Program helps faculty researchers dealing with personal challengesJan. 14, 2016, 9:33 AM
Because researchers early in their careers have fewer resources at their disposal than their more established colleagues, their projects are all the more vulnerable to disruption when they are called away to attend to the health care needs of a child, spouse, partner or parent, or when they themselves become ill or face a complicated pregnancy.
When demands of this sort arise for junior faculty engaged in research at Vanderbilt University Medical Center (VUMC), a new program, the Partnership in Actively Retaining Talented Early-career Researchers, or Doris Duke Partners, will provide funds to help eligible faculty keep their work on track.
Individual faculty members can receive up to $50,000 per year for extra assistance at work, and smaller amounts for help at home. The program does not fund caregiver services.
The program is made possible by a five-year, $540,000 grant from the Doris Duke Charitable Foundation and by $250,000 of in-house funding, also spread over five years.
“These funds are for keeping the individual faculty member’s academic life in order, so that what they’re needing to do on the home front is less likely to detract from their research accomplishments,” said the program’s director, Katherine Hartmann, M.D., Ph.D., associate dean for Clinical and Translational Scientist Development.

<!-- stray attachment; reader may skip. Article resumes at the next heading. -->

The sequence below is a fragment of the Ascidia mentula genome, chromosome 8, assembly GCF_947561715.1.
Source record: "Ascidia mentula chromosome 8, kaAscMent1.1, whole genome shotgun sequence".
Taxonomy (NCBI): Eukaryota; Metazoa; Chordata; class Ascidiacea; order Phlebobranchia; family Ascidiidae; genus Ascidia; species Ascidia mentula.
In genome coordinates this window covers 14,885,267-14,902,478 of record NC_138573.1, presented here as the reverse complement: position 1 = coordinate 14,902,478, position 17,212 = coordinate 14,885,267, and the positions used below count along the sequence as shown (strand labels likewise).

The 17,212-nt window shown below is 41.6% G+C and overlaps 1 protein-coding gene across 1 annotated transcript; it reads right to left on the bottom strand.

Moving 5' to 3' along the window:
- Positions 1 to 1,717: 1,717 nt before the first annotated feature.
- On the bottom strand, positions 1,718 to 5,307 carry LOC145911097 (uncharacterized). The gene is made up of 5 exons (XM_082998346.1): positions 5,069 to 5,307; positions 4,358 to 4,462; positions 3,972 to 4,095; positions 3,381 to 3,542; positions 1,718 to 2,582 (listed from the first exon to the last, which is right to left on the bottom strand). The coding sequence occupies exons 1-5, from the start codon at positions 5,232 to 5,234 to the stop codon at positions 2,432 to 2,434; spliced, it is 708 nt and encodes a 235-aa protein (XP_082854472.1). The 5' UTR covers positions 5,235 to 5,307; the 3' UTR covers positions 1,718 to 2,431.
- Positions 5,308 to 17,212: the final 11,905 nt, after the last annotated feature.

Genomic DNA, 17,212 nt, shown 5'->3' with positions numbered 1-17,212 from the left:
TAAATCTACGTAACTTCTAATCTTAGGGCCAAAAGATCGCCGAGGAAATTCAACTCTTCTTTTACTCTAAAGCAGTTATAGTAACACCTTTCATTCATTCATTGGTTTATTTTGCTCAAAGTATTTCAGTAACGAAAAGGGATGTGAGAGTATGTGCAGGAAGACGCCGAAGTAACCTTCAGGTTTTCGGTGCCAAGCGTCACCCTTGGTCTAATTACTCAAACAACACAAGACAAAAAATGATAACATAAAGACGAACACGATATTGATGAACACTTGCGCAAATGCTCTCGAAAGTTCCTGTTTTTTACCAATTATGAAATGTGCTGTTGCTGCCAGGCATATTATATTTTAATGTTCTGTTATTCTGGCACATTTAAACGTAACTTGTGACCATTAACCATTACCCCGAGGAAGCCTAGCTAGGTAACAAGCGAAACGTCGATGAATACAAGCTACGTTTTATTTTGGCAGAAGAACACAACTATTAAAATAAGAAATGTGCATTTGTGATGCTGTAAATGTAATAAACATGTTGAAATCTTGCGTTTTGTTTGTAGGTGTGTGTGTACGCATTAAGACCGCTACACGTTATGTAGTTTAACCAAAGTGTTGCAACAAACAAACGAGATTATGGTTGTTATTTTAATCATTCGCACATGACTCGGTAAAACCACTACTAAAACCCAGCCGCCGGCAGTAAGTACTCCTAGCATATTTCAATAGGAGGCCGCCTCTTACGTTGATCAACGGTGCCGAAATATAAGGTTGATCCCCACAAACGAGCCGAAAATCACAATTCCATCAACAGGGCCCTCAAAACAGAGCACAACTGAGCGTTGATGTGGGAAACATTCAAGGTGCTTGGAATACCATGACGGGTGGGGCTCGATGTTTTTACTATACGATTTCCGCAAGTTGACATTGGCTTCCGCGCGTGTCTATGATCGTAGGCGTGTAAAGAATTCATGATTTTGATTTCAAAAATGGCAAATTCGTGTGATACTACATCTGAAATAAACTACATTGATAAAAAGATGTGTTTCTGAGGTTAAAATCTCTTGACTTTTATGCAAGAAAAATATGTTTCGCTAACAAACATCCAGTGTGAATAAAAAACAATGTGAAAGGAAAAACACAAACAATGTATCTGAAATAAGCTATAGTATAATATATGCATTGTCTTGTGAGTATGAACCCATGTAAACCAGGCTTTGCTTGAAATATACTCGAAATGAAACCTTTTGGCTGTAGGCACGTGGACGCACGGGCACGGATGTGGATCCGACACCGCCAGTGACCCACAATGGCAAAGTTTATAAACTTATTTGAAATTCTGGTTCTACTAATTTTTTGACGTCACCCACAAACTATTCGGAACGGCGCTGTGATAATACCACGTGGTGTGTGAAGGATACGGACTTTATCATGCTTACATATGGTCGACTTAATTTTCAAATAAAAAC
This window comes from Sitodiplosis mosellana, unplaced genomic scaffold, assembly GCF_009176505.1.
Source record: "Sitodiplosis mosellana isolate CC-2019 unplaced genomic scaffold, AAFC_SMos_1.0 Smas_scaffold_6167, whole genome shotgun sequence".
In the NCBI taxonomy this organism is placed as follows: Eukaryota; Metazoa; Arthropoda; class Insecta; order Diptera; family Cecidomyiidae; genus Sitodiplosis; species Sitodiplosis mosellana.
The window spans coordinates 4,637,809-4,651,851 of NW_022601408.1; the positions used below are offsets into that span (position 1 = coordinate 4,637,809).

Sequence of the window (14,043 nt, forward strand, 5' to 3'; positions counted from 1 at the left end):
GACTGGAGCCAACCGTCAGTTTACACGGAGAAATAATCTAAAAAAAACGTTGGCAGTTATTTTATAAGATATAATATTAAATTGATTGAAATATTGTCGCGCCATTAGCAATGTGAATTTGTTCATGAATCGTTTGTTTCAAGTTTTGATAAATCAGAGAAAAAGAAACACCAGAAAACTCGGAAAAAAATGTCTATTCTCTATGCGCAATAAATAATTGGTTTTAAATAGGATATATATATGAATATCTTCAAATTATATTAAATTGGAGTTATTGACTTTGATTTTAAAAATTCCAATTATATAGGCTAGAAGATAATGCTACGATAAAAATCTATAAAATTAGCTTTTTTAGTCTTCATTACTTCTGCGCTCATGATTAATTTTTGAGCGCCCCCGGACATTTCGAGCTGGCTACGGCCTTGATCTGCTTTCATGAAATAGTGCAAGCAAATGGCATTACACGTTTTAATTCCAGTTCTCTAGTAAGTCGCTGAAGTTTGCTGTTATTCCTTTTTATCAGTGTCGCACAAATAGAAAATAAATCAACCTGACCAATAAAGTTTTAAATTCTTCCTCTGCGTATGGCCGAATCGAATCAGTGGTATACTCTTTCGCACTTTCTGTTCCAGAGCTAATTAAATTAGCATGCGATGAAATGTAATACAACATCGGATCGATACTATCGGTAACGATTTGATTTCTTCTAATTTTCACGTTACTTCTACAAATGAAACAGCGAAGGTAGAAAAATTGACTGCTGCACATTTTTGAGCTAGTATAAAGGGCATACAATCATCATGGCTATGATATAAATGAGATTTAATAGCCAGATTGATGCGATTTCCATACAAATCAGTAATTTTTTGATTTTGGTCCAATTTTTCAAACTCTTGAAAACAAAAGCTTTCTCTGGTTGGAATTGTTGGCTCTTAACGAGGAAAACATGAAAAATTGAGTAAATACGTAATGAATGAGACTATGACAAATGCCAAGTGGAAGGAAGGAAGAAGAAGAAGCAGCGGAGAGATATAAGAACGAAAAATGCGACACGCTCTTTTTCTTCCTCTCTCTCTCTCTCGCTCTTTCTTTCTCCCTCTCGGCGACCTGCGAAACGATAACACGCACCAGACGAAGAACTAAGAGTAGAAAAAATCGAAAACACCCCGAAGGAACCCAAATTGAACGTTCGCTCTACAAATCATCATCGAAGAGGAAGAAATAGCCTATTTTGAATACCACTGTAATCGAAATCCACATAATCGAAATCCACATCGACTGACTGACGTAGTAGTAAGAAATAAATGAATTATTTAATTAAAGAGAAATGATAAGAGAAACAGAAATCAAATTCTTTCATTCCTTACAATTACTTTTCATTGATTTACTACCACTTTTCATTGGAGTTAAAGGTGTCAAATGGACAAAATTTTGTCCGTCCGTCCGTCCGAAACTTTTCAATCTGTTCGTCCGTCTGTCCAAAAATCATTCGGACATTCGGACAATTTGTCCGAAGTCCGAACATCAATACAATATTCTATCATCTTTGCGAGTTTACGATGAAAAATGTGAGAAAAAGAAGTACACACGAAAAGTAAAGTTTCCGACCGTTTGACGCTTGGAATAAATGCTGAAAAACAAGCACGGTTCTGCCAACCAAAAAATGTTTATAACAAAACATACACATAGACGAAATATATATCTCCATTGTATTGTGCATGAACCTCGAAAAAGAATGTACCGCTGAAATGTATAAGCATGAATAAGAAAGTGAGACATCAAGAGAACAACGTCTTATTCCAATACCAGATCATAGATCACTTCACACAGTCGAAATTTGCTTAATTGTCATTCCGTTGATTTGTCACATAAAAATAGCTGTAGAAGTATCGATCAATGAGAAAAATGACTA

“When you’re early in your career and you don’t have a big team and don’t have residual funds in your account, having a bit of extra money to pay for extra lab tech time, or editorial assistance, or additional bio-statistics support, or extra research nurse time can have a huge impact in terms of keeping research on track and helping faculty members feel their lives are less chaotic,” Hartmann said.
As for examples of how the funds might be used outside of work, Hartmann said they might go to reimburse a trusted agency to meet a home repair person, or to pick up the siblings of a sick child and drive them to after-school activities.
According to Hartmann, focus groups and a survey of junior research faculty indicated the need for the proposed program was greater than some members of the faculty and leadership might have suspected. She said faculty are as prone as anyone to keep private any personal challenges arising at home.
However, the survey responses indicated that faculty already under such pressures have no trouble identifying how the program’s funds could be used to help sustain their work.
Per a stipulation of its primary funder, the new program is obligated to exclude faculty using animals in research. Otherwise, the program is for faculty researchers in good standing who are funded by a career development award or are still within the funding period of their first large federal grant.
Confidential eligibility screening will be handled through the Faculty and Physician Wellness Program, which is part of the Work/Life Connections — Employee Assistance Program.
The co-director of the new program is Wonder Drake, M.D., associate professor of Medicine and Pathology, Microbiology and Immunology.
For more information on eligibility criteria or to apply for assistance, visit the program’s website.